What is Network Security Infrastructure?

Network security infrastructure consists of a set of solutions designed to protect an organization’s network against cyber threats. As corporate networks grow larger and more distributed with the rise of cloud computing and remote work, network security infrastructure is essential to monitor and defend this expanded digital attack surface.

Components of Network Security Infrastructure

A corporate network security architecture must protect the organization and its systems against a wide range of cyber threats. Accomplishing this requires several network security capabilities. Below, we take a look at some of the most common components of a corporate network security infrastructure.

Firewalls and Intrusion Detection Systems (IDS)

Firewalls and intrusion detection systems (IDS) define and secure the perimeter of a corporate network. Firewalls filter traffic, blocking unauthorized inbound and outbound traffic. An IDS can identify malicious attacks such as malware and Distributed Denial of Service (DDoS) attacks, and then alert the security team.

Cloud Security

As organizations increasingly invest in cloud infrastructure, cloud security is a vital component of a network security strategy. Cloud-specific security solutions – such as cloud access security brokers (CASB) – can help identify and address common, cloud-specific security threats.

Virtual Private Networks (VPNs)

Virtual private networks (VPNs) are a widely used remote access solution. A remote access VPN creates an encrypted tunnel between a remote user’s computer and the corporate network. This encrypted tunnel protects traffic flowing over a public network from eavesdropping or data manipulation.

Zero Trust Network Access (ZTNA)

Zero trust network access (ZTNA) offers secure remote access while implementing zero trust security principles. Unlike VPNs, which provide “Implicit Trust” and grant equal access upon authorization, ZTNA offers per-session-based (explicit trust) access using least privilege access controls, which grants legitimate users only the minimum set of permissions required for their role.

Secure Sockets Layer (SSL)/Transport Layer Security (TLS)

Secure Sockets Layer/Transport Layer Security (SSL/TLS) is a network protocol designed to enhance the security of network traffic. SSL/TLS creates an encrypted, authenticated tunnel between a client and a server. For example, HTTPS uses SSL/TLS to protect insecure HTTP traffic for web browsing.

Secure Web Gateway (SWG)

Many cyberattacks – including phishing and drive-by downloads – may rely on the victim browsing to a compromised or malicious webpage. A secure web gateway (SWG) filters web traffic, enabling an organization to identify malicious traffic or block access to websites based on reputation filtering, threat intelligence, corporate policies, or other criteria.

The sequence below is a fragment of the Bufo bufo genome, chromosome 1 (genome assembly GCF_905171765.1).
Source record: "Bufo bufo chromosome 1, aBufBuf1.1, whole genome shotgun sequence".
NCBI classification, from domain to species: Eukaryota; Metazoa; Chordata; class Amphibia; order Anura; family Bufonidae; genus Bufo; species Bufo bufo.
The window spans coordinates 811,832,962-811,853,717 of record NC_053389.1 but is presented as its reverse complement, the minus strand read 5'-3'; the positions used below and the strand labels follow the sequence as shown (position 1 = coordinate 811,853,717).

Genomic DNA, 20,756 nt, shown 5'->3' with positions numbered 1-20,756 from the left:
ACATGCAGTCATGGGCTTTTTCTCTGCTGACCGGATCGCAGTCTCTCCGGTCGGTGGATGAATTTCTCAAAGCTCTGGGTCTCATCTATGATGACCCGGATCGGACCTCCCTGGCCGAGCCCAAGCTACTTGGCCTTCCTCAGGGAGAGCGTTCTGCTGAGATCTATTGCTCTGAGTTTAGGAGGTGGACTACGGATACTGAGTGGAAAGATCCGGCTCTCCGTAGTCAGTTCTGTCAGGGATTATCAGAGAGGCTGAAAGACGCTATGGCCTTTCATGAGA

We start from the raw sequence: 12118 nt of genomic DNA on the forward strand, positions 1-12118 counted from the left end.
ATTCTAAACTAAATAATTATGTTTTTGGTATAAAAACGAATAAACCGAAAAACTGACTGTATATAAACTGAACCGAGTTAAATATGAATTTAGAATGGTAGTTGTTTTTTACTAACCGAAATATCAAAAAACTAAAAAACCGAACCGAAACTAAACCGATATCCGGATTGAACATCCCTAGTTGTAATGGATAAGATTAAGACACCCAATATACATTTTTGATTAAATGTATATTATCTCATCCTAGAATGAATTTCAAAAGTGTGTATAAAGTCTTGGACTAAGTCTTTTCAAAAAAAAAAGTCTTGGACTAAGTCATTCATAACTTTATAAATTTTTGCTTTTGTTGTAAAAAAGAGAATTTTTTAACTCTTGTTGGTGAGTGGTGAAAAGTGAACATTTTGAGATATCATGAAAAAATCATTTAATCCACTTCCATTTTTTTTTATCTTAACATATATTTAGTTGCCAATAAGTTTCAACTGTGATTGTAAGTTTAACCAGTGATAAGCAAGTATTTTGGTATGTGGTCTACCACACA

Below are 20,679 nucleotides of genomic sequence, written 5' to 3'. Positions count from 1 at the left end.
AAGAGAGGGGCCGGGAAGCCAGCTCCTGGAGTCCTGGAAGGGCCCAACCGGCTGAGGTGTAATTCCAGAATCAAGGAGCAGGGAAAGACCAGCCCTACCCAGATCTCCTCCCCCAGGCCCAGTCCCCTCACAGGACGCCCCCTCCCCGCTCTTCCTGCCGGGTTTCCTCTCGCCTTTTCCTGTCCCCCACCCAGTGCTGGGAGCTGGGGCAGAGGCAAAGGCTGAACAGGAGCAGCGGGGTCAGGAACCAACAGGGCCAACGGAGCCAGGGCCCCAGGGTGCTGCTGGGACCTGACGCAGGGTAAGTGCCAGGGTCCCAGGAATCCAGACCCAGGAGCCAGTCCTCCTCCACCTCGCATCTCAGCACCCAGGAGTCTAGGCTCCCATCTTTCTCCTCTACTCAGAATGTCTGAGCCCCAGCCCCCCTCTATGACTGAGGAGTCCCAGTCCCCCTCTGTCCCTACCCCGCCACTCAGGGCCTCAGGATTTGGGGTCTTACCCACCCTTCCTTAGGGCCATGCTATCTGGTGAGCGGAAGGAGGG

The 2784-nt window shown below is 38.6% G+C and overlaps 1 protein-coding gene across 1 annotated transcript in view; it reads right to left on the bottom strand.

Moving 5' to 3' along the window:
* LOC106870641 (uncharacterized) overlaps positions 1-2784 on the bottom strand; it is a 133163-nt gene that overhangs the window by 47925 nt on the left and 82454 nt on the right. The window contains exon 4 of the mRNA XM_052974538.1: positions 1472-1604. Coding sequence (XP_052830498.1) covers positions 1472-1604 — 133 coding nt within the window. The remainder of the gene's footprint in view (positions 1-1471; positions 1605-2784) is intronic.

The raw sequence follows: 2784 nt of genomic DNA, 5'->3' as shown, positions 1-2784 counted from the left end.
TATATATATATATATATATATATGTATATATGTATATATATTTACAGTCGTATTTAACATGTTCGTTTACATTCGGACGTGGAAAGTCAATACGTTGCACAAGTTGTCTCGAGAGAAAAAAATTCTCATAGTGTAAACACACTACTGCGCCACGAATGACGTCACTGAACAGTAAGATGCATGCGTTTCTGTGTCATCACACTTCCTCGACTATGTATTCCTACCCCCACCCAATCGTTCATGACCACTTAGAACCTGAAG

Behavioral Analytics

As cyber threats expand, enterprise networks require enhanced tools to detect anomalous behavior patterns. Behavioral analytics allows enterprises to monitor and analyze the behavior and traffic patterns of users, systems, and networks to detect anomalies, identify potential threats, and enhance overall security.

Data Loss Prevention (DLP)

Data breaches can be an expensive and damaging security threat to an organization. Data loss prevention (DLP) solutions allow enterprises to define sensitive data and prevent unauthorized removal or exfiltration of this data.

Best Practices for Network Security Infrastructure

Purchasing the right network security products provides limited benefits if they aren’t deployed, configured, and used correctly. The following best practices can help to enhance the effectiveness and efficiency of a corporate network security infrastructure.

Network Segmentation

Network segmentation is the practice of breaking a corporate network up into multiple pieces based on systems’ roles and trust levels. Implementing network segmentation helps to prevent lateral movement by an attacker within the network if they attempt to pass through these network boundaries.

24×7 Security Monitoring

Cyberattacks can occur at any time, and the ability to quickly detect and respond to a cybersecurity incident is essential to minimizing the cost to the company. Round-the-clock security monitoring by a security operations center (SOC) ensures that an organization can identify and mitigate security incidents as quickly as possible.

Incident Response Plan

Organizations should have an incident response plan for common cybersecurity incidents such as account takeovers or malware infections. Having such a plan in place in advance of a cyberattack improves the probability of a quick and accurate response to the security incident.

Patch Management

Cybercriminals regularly scan for and exploit systems with common, unpatched vulnerabilities. Performing regular vulnerability scans and rapidly applying updates and patches for identified vulnerabilities is important to close these security gaps before they can be found and exploited by an attacker.

Strong Authentication

Weak passwords and compromised accounts are a common vector for cybercriminals to gain access to an organization’s environment and systems. Requiring the use of strong passwords and implementing multi-factor authentication (MFA) can help to reduce an organization’s vulnerability to account takeover attacks.

Security Awareness Training

Many cyberattacks target employees via phishing attacks, social engineering, shadow IT, and similar issues. Performing regular cyber awareness training helps to ensure that employees are educated on the latest threats and don’t work to circumvent an organization’s cyber defenses.

Threat Intelligence